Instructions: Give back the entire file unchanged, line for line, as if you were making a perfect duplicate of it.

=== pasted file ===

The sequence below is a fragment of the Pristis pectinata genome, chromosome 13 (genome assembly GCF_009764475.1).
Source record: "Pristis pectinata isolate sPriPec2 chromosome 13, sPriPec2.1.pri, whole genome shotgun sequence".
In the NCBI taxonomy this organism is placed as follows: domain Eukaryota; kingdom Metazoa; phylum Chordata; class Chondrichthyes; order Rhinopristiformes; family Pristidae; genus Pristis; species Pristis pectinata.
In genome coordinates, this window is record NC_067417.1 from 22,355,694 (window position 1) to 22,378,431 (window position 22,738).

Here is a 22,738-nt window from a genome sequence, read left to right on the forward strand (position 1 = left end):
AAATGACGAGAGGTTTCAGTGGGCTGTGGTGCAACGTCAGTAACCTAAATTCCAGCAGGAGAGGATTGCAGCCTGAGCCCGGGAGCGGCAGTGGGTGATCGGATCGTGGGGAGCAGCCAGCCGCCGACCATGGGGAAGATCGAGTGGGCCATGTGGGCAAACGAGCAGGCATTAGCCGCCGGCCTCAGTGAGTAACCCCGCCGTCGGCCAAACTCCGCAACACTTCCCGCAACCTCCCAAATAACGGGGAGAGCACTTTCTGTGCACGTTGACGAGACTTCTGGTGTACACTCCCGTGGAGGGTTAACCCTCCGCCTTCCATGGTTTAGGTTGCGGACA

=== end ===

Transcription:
The sequence below is a fragment of the Pristis pectinata genome, chromosome 13 (genome assembly GCF_009764475.1).
Source record: "Pristis pectinata isolate sPriPec2 chromosome 13, sPriPec2.1.pri, whole genome shotgun sequence".
In the NCBI taxonomy this organism is placed as follows: domain Eukaryota; kingdom Metazoa; phylum Chordata; class Chondrichthyes; order Rhinopristiformes; family Pristidae; genus Pristis; species Pristis pectinata.
In genome coordinates, this window is record NC_067417.1 from 22,355,694 (window position 1) to 22,378,431 (window position 22,738).

Here is a 22,738-nt window from a genome sequence, read left to right on the forward strand (position 1 = left end):
AAATGACGAGAGGTTTCAGTGGGCTGTGGTGCAACGTCAGTAACCTAAATTCCAGCAGGAGAGGATTGCAGCCTGAGCCCGGGAGCGGCAGTGGGTGATCGGATCGTGGGGAGCAGCCAGCCGCCGACCATGGGGAAGATCGAGTGGGCCATGTGGGCAAACGAGCAGGCATTAGCCGCCGGCCTCAGTGAGTAACCCCGCCGTCGGCCAAACTCCGCAACACTTCCCGCAACCTCCCAAATAACGGGGAGAGCACTTTCTGTGCACGTTGACGAGACTTCTGGTGTACACTCCCGTGGAGGGTTAACCCTCCGCCTTCCATGGTTTAGGTTGCGGACA